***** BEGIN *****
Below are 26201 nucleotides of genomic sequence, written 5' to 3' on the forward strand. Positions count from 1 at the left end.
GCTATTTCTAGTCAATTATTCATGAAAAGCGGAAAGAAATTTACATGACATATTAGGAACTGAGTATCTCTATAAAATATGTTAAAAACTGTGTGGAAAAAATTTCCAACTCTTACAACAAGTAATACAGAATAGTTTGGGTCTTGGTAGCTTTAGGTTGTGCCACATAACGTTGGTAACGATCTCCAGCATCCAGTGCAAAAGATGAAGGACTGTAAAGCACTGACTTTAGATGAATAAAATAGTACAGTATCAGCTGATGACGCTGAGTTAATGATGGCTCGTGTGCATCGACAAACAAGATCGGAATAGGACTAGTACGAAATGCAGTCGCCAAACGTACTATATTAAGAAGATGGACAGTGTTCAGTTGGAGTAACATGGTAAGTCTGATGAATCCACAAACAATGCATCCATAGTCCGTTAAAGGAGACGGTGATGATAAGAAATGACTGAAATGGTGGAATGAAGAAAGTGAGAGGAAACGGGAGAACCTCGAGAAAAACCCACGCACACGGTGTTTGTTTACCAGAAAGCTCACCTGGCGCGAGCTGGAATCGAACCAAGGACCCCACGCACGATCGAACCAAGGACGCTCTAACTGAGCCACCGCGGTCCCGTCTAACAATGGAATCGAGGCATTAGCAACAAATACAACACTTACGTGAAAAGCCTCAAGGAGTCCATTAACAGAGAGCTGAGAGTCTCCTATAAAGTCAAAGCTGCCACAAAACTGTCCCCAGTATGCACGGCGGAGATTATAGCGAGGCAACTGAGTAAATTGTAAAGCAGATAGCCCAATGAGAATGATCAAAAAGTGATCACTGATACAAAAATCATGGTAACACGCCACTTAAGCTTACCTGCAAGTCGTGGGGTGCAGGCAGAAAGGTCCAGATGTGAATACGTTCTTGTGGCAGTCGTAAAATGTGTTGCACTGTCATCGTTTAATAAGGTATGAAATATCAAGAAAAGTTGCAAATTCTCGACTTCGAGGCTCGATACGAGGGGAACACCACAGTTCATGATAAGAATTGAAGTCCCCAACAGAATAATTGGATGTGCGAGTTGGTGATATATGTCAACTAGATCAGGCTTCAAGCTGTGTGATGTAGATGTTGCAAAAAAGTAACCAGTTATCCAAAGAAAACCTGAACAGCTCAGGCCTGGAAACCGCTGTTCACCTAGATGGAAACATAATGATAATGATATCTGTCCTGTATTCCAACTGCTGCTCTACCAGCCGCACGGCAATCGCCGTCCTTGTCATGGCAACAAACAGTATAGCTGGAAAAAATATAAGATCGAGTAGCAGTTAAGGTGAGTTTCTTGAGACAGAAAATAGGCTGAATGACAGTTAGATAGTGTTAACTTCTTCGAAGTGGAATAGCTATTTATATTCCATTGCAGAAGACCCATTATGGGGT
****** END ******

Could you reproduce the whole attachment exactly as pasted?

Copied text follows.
Below are 26201 nucleotides of genomic sequence, written 5' to 3' on the forward strand. Positions count from 1 at the left end.
GCTATTTCTAGTCAATTATTCATGAAAAGCGGAAAGAAATTTACATGACATATTAGGAACTGAGTATCTCTATAAAATATGTTAAAAACTGTGTGGAAAAAATTTCCAACTCTTACAACAAGTAATACAGAATAGTTTGGGTCTTGGTAGCTTTAGGTTGTGCCACATAACGTTGGTAACGATCTCCAGCATCCAGTGCAAAAGATGAAGGACTGTAAAGCACTGACTTTAGATGAATAAAATAGTACAGTATCAGCTGATGACGCTGAGTTAATGATGGCTCGTGTGCATCGACAAACAAGATCGGAATAGGACTAGTACGAAATGCAGTCGCCAAACGTACTATATTAAGAAGATGGACAGTGTTCAGTTGGAGTAACATGGTAAGTCTGATGAATCCACAAACAATGCATCCATAGTCCGTTAAAGGAGACGGTGATGATAAGAAATGACTGAAATGGTGGAATGAAGAAAGTGAGAGGAAACGGGAGAACCTCGAGAAAAACCCACGCACACGGTGTTTGTTTACCAGAAAGCTCACCTGGCGCGAGCTGGAATCGAACCAAGGACCCCACGCACGATCGAACCAAGGACGCTCTAACTGAGCCACCGCGGTCCCGTCTAACAATGGAATCGAGGCATTAGCAACAAATACAACACTTACGTGAAAAGCCTCAAGGAGTCCATTAACAGAGAGCTGAGAGTCTCCTATAAAGTCAAAGCTGCCACAAAACTGTCCCCAGTATGCACGGCGGAGATTATAGCGAGGCAACTGAGTAAATTGTAAAGCAGATAGCCCAATGAGAATGATCAAAAAGTGATCACTGATACAAAAATCATGGTAACACGCCACTTAAGCTTACCTGCAAGTCGTGGGGTGCAGGCAGAAAGGTCCAGATGTGAATACGTTCTTGTGGCAGTCGTAAAATGTGTTGCACTGTCATCGTTTAATAAGGTATGAAATATCAAGAAAAGTTGCAAATTCTCGACTTCGAGGCTCGATACGAGGGGAACACCACAGTTCATGATAAGAATTGAAGTCCCCAACAGAATAATTGGATGTGCGAGTTGGTGATATATGTCAACTAGATCAGGCTTCAAGCTGTGTGATGTAGATGTTGCAAAAAAGTAACCAGTTATCCAAAGAAAACCTGAACAGCTCAGGCCTGGAAACCGCTGTTCACCTAGATGGAAACATAATGATAATGATATCTGTCCTGTATTCCAACTGCTGCTCTACCAGCCGCACGGCAATCGCCGTCCTTGTCATGGCAACAAACAGTATAGCTGGAAAAAATATAAGATCGAGTAGCAGTTAAGGTGAGTTTCTTGAGACAGAAAATAGGCTGAATGACAGTTAGATAGTGTTAACTTCTTCGAAGTGGAATAGCTATTTATATTCCATTGCAGAAGACCCATTATGGGGT